Orchestral Music Review



Duke's Symphony Orchestra & Its Ophthalmologist

February 18, 2004 - Durham, NC:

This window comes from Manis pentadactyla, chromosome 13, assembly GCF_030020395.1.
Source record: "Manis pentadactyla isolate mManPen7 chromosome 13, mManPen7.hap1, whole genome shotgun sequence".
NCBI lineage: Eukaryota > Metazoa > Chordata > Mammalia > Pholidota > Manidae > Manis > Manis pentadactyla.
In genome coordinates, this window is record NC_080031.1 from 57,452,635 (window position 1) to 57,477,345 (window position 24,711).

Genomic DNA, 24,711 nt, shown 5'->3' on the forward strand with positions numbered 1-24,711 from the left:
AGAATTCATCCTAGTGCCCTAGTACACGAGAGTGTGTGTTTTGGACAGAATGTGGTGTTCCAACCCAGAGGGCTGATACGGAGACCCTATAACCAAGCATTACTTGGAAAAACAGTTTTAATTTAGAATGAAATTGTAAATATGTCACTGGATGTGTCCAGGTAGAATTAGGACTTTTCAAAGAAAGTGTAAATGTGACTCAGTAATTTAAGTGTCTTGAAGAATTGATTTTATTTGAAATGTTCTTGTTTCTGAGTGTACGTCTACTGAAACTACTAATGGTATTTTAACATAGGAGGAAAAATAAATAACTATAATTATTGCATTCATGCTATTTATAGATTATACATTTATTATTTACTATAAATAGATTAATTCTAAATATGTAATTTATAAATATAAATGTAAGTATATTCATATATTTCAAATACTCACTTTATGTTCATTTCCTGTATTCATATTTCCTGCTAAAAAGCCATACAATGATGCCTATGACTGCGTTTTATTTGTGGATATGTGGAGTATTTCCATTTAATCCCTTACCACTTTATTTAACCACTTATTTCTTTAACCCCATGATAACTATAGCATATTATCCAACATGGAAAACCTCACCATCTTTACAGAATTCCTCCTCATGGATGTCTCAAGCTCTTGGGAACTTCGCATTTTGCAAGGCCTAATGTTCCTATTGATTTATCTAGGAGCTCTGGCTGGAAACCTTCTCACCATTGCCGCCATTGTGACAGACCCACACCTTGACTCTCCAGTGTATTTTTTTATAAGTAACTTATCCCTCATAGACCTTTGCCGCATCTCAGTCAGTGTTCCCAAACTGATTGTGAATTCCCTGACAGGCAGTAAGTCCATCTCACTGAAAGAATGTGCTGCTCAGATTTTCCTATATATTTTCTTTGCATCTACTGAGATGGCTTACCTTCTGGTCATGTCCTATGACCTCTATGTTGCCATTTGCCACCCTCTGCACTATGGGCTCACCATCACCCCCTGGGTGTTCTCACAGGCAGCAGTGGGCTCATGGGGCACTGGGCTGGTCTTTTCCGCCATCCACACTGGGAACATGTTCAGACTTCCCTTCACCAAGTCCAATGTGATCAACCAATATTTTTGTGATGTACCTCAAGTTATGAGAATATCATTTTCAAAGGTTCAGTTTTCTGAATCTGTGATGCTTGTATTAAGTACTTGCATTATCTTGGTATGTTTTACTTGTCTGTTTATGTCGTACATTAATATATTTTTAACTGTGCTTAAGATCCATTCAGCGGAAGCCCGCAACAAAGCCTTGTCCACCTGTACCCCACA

The Duke Symphony Orchestra has benefited greatly from the salutary presence these past five years of Music Director Harry Davidson, who single-handedly (well, maybe with both hands) has rejuvenated the orchestra and built it back up to its size and quality of yore, during the heyday of Allan H. Bone. He's wrought this remarkable thingling (to borrow a word from Ogden Nash) by concentrating on the basics. This season, he's done a "Sympathetic Spirits" program of music by Schubert, Mozart and Bruckner, a "World Redemption, World Transfiguration" program (Richard Strauss and J. Strauss II, sandwiching Mahler), and, on February 18, a concert titled "American Spring" that centered, mostly, on American works. Still to come are two semi-staged performances of Rossini's Il barbieri di Sigivlia, in April. There's a fee for tickets for the opera, to help defray the costs of the professional soloists he's bringing in, as he did two years ago for Don Giovanni, but the other concerts have been free.